At best, technology can facilitate the Knowledge Society model. As in all communication, however, human efforts are the crucial elements. In our networks, preservice teachers play a pivotal role. They are involved in both a learning and teaching capacity. Through contacts with experts in many areas—science, mathematics, history—they stretch their understanding of subject matter while serving as mediators between their students and the experts. They also gain a better understanding of learning in TeleLearning environments. And they engage in virtual practice worldwide.
Preservice teachers use their growing pedagogical expertise to come up with approaches that will be particularly productive for their students. For example, a science teacher might realize that students could learn about endangered species in a more integrated way by organizing their collective notes by phylum. Accordingly, the teacher would enter a diagram of a phylogenetic tree and ask students to link their notes to this tree, as appropriate. The tree now provides a new view of their notes. Two other ways of organizing the same notes are a map organizer and a "Reasons for Endangerment" organizer that students generate. By linking their notes to several integrative frameworks, students come to see their ideas in several contexts, each view revealing a new way to discuss their work.
The scientist whose work is linked may or may not have time to join this new discussion group, but will already have played an important role by demonstrating to students that their work relates to that of a practicing scientist.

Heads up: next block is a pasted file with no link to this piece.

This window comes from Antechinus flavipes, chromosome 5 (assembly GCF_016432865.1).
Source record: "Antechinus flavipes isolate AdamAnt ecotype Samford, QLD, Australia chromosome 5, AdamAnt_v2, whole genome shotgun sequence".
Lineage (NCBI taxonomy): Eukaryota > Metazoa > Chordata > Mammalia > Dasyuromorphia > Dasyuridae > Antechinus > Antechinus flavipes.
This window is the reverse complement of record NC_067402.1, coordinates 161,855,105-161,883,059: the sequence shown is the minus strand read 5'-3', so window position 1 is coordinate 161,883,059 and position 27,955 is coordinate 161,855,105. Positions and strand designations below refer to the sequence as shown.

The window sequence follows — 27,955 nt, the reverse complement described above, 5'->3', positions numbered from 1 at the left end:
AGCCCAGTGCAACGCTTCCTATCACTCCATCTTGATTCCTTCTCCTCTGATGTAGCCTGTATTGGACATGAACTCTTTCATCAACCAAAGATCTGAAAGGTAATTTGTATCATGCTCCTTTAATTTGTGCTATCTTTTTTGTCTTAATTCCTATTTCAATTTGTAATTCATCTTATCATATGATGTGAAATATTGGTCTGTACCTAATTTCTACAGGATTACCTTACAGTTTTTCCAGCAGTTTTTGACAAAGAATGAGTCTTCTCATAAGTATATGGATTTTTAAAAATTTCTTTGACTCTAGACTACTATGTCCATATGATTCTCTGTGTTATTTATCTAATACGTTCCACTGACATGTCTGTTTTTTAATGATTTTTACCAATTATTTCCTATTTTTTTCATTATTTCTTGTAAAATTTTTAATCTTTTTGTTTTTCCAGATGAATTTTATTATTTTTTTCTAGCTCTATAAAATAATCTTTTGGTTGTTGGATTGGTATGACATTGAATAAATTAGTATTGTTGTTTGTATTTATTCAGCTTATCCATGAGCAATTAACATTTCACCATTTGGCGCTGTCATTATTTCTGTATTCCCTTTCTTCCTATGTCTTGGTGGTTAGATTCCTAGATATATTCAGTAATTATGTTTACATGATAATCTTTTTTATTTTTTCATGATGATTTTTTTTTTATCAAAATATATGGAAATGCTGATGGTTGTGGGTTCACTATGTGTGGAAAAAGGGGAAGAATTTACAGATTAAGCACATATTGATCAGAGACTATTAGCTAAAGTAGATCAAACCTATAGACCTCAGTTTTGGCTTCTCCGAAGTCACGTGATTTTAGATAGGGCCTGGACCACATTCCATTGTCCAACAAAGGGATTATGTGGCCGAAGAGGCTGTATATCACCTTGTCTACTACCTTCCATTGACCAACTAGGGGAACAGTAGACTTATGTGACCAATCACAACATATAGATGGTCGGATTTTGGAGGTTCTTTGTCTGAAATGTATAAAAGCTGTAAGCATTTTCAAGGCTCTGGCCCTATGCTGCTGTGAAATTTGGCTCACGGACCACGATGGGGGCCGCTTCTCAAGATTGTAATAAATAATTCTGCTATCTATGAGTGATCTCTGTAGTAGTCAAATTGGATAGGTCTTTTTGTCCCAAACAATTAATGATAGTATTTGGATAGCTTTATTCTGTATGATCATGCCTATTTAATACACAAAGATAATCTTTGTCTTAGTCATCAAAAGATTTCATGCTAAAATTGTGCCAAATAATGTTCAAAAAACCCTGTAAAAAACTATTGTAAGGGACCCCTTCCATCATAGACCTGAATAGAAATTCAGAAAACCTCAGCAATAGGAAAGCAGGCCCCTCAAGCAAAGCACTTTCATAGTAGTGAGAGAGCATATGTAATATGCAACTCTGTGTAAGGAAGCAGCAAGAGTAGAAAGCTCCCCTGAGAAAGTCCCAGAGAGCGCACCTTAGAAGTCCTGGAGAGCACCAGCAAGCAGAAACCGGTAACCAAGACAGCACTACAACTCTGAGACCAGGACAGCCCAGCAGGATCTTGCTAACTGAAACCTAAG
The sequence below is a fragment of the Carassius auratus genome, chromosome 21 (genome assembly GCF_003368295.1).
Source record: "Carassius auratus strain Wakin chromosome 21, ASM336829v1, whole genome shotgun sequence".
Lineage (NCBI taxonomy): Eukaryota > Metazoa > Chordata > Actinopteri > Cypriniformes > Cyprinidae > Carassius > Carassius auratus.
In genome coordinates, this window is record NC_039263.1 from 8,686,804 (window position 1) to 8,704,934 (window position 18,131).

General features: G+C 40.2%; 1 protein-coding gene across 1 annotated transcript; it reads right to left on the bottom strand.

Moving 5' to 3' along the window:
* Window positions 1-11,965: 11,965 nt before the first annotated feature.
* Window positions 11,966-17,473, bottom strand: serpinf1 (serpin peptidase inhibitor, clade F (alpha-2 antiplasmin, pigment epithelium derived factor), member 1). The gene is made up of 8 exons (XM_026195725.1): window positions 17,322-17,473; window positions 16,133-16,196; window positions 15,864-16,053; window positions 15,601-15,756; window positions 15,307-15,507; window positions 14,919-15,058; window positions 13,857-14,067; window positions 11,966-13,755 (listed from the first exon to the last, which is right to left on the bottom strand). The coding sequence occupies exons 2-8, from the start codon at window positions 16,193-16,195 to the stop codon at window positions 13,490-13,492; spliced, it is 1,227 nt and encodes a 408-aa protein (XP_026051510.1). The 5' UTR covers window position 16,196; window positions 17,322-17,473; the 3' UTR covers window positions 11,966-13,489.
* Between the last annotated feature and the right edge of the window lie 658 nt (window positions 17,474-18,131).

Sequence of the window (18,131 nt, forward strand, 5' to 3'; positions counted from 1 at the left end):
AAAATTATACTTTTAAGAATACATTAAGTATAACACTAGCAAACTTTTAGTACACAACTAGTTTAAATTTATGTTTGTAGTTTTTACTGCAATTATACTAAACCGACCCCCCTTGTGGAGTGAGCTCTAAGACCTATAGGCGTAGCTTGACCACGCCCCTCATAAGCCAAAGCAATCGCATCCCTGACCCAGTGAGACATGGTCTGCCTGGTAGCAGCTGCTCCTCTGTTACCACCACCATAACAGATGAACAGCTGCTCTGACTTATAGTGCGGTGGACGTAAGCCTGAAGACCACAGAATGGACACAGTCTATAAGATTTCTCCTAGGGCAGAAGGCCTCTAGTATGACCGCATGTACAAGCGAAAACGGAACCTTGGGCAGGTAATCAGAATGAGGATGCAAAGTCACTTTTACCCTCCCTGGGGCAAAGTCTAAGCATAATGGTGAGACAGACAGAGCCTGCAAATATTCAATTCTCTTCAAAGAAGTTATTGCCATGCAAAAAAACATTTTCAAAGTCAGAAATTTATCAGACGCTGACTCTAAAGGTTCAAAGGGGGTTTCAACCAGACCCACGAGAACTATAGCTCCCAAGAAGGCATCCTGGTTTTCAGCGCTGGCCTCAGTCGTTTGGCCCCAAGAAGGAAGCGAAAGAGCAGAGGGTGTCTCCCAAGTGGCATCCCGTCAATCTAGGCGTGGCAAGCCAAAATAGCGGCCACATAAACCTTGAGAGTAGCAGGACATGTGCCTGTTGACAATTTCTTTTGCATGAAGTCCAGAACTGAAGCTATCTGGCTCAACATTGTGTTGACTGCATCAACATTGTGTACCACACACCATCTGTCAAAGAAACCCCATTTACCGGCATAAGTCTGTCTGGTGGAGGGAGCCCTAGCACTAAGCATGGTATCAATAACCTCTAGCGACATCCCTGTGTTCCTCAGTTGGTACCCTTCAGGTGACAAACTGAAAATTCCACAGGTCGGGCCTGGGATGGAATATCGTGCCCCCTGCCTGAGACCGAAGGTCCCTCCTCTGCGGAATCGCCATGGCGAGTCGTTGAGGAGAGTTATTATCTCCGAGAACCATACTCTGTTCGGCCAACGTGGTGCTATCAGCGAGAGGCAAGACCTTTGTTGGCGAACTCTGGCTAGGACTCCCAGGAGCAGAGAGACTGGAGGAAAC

A Role for Academia

Graduate students in education seminars also have a role to play. They study conceptual change and curriculum development by visiting databases throughout the world in which students are learning about everything from photosynthesis to medieval history. The graduate student not only studies the literature of conceptual change, but also views it in the context of society's expectations, as represented in curriculum guidelines.
For example, one graduate student in physics reviewed a unit on "How Heat Affects Matter," produced by 5th and 6th graders. He noticed a great deal of animistic thinking—that is, students said that molecules were "wanting to escape" from heat, "running to get free," and so forth. The physics student created a view of the database that highlighted the different animistic accounts of molecules, a view that could then be studied by students, teachers, science education students, or any other participants in the network who had obtained permission from the student and teacher to work with their database.
The physics student also wrote a scholarly paper on issues of curriculum development and conceptual change, an article that was available, not just to a select group of readers, but to a network of participants worldwide. As a result of this give-and-take, the graduate student said that he himself learned more about matter and molecules.